Monthly Archives: October 2009

NYPL, LIVE from the NYPL, Event Description

Shared by JohnH

This is a live event, Tuesday, November 3, 2009 at 7:00 PM. New York Public Library. 5th Ave. and 42nd St. Somebody please audio record this! (PS I can edit, compress and host audio file.)

The President of the Aspen Institute, Walter Isaacson joined by Niall Ferguson, author of The Ascent of Money, Indra Nooyi, Chairman and CEO of PepsiCo, Eric Schmidt, Chief Executive Officer of Google, and Nassim Taleb, scholar of randomness and risk and author of The Black Swantogether will examine:

What will the American economic system look like in the months and years ahead?

Who are the innovators currently shaping the future?

What will be the role of business in that future?

The Six Mistakes Executives Make in Risk Management –

Shared by JohnH

There’s a pay wall, or at least a login, but more than what I have here at the link above.

We don’t live in the world for which conventional risk-management textbooks prepare us. No forecasting model predicted the impact of the current economic crisis, and its consequences continue to take establishment economists and business academics by surprise. Moreover, as we all know, the crisis has been compounded by the banks’ so-called risk-management models, which increased their exposure to risk instead of limiting it and rendered the global economic system more fragile than ever.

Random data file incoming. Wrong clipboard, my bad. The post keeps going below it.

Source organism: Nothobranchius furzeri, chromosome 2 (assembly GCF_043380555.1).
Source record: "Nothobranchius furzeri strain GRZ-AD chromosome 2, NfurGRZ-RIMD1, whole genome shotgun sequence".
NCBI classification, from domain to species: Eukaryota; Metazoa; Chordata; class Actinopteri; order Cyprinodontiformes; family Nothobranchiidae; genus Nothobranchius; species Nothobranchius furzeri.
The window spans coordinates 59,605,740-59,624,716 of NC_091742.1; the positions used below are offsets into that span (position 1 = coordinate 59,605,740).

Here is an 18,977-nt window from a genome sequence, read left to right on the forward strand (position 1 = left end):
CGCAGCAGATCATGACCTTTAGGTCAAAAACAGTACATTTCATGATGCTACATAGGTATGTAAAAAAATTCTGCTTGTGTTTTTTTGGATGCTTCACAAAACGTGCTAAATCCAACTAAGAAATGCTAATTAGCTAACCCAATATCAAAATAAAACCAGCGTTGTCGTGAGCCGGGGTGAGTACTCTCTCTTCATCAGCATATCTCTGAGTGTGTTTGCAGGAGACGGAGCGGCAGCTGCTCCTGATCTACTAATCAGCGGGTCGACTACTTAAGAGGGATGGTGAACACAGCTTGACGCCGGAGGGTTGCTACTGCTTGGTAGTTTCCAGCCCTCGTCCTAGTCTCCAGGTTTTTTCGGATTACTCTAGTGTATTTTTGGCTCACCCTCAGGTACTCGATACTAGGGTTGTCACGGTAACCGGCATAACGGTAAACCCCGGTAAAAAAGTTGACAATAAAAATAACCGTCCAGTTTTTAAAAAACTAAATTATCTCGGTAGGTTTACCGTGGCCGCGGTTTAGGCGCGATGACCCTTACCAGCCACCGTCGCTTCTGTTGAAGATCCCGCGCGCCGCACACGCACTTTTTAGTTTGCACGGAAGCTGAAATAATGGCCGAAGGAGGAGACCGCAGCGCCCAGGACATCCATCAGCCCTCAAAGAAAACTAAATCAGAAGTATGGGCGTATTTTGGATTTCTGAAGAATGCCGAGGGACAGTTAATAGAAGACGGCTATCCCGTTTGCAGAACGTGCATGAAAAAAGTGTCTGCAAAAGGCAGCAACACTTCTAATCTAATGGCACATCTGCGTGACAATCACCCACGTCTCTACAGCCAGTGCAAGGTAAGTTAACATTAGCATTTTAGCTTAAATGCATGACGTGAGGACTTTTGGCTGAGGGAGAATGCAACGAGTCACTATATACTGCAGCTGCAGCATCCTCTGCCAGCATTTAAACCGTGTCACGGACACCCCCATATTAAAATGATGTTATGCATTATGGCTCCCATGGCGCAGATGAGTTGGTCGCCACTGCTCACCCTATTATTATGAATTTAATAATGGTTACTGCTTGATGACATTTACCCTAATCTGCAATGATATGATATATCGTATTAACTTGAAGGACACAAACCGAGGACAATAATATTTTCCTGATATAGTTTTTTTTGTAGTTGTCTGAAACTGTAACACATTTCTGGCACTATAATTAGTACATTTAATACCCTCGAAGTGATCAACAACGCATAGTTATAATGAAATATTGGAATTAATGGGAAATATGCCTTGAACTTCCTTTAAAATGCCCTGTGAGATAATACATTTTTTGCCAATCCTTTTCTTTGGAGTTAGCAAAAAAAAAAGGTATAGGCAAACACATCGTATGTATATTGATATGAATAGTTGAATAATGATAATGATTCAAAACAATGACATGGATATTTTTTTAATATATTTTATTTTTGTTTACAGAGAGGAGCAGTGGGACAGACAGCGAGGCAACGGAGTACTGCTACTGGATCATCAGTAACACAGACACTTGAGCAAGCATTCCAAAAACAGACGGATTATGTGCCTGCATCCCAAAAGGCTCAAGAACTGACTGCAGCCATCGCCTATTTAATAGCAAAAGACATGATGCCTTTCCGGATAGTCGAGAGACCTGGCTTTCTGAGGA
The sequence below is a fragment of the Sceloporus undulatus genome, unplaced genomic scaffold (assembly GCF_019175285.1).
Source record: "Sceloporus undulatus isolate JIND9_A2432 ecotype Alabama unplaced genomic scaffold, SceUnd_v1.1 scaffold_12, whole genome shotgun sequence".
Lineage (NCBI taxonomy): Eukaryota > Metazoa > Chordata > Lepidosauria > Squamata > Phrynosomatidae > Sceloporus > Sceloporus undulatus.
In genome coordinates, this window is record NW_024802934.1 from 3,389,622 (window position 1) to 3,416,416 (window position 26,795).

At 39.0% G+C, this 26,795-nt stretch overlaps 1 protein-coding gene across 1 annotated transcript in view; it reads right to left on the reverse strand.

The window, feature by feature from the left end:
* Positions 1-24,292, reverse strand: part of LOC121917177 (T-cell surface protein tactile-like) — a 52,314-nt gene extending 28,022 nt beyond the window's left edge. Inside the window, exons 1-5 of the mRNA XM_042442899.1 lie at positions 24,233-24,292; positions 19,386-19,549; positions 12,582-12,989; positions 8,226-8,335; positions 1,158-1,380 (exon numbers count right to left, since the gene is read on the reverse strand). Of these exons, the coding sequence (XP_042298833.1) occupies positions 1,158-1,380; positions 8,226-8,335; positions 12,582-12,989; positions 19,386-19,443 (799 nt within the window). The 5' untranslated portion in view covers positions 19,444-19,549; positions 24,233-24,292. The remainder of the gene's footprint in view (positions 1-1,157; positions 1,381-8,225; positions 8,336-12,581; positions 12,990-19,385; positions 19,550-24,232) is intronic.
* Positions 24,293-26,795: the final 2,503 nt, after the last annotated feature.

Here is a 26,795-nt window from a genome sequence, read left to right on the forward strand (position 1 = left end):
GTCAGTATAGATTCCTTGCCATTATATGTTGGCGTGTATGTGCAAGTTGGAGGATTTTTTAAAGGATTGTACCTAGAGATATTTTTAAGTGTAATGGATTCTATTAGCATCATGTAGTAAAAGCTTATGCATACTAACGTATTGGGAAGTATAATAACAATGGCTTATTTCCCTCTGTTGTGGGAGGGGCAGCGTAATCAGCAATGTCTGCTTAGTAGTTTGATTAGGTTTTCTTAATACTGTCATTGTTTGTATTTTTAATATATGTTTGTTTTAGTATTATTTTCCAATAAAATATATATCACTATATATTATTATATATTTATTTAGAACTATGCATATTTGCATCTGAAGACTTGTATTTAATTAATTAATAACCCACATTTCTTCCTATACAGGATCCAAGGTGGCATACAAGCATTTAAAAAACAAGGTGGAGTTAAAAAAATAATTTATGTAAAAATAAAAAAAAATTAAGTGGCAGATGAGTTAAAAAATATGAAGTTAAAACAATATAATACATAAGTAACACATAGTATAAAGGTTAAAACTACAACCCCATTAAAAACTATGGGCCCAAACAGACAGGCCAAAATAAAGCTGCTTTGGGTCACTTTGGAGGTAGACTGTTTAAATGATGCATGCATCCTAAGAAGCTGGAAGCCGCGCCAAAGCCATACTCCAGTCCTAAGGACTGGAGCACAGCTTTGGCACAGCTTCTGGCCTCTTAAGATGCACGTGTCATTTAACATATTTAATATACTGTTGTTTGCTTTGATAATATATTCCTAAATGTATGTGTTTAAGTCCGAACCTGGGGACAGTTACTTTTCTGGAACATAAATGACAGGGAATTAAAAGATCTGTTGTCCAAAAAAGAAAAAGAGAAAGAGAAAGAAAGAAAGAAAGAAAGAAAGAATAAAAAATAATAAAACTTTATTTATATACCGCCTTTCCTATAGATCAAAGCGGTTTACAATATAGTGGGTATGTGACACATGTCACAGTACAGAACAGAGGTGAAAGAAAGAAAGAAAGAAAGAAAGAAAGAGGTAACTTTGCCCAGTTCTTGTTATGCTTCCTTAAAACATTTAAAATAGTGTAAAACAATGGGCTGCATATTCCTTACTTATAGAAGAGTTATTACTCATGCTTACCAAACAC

Low-probability, high-impact events that are almost impossible to forecast—we call them Black Swan events—are increasingly dominating the environment. Because of the internet and globalization, the world has become a complex system, made up of a tangled web of relationships and other interdependent factors. Complexity not only increases the incidence of Black Swan events but also makes forecasting even ordinary events impossible. All we can predict is that companies that ignore Black Swan events will go under.

Instead of trying to anticipate low-probability, high-impact events, we should reduce our vulnerability to them. Risk management, we believe, should be about lessening the impact of what we don’t understand—not a futile attempt to develop sophisticated techniques and stories that perpetuate our illusions of being able to understand and predict the social and economic environment.

To change the way we think about risk, we must avoid making six mistakes.

1. We think we can manage risk by predicting extreme events.